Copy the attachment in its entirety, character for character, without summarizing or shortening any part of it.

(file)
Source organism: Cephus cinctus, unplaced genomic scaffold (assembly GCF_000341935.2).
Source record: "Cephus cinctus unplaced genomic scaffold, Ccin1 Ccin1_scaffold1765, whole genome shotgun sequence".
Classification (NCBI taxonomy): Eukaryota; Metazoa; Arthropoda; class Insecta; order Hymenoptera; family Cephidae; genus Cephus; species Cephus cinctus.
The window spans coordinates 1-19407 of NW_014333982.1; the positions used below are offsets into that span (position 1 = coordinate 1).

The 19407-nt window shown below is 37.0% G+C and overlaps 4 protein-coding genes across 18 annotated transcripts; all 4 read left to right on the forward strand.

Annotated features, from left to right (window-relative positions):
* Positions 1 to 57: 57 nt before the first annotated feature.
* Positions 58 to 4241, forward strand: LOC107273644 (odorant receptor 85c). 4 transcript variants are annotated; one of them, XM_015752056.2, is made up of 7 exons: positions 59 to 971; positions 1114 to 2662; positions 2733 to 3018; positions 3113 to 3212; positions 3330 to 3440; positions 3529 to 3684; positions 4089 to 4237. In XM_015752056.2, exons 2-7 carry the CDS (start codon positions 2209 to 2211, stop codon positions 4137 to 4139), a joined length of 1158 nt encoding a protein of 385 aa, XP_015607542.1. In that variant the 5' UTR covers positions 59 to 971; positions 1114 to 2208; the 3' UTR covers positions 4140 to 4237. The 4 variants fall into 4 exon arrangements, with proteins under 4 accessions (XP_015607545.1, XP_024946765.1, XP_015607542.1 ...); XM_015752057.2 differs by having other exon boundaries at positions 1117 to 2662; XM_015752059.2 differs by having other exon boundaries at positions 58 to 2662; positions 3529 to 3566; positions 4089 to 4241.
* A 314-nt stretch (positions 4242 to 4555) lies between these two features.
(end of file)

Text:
Source organism: Cephus cinctus, unplaced genomic scaffold (assembly GCF_000341935.2).
Source record: "Cephus cinctus unplaced genomic scaffold, Ccin1 Ccin1_scaffold1765, whole genome shotgun sequence".
Classification (NCBI taxonomy): Eukaryota; Metazoa; Arthropoda; class Insecta; order Hymenoptera; family Cephidae; genus Cephus; species Cephus cinctus.
The window spans coordinates 1-19407 of NW_014333982.1; the positions used below are offsets into that span (position 1 = coordinate 1).

The 19407-nt window shown below is 37.0% G+C and overlaps 4 protein-coding genes across 18 annotated transcripts; all 4 read left to right on the forward strand.

Annotated features, from left to right (window-relative positions):
* Positions 1 to 57: 57 nt before the first annotated feature.
* Positions 58 to 4241, forward strand: LOC107273644 (odorant receptor 85c). 4 transcript variants are annotated; one of them, XM_015752056.2, is made up of 7 exons: positions 59 to 971; positions 1114 to 2662; positions 2733 to 3018; positions 3113 to 3212; positions 3330 to 3440; positions 3529 to 3684; positions 4089 to 4237. In XM_015752056.2, exons 2-7 carry the CDS (start codon positions 2209 to 2211, stop codon positions 4137 to 4139), a joined length of 1158 nt encoding a protein of 385 aa, XP_015607542.1. In that variant the 5' UTR covers positions 59 to 971; positions 1114 to 2208; the 3' UTR covers positions 4140 to 4237. The 4 variants fall into 4 exon arrangements, with proteins under 4 accessions (XP_015607545.1, XP_024946765.1, XP_015607542.1 ...); XM_015752057.2 differs by having other exon boundaries at positions 1117 to 2662; XM_015752059.2 differs by having other exon boundaries at positions 58 to 2662; positions 3529 to 3566; positions 4089 to 4241.
* A 314-nt stretch (positions 4242 to 4555) lies between these two features.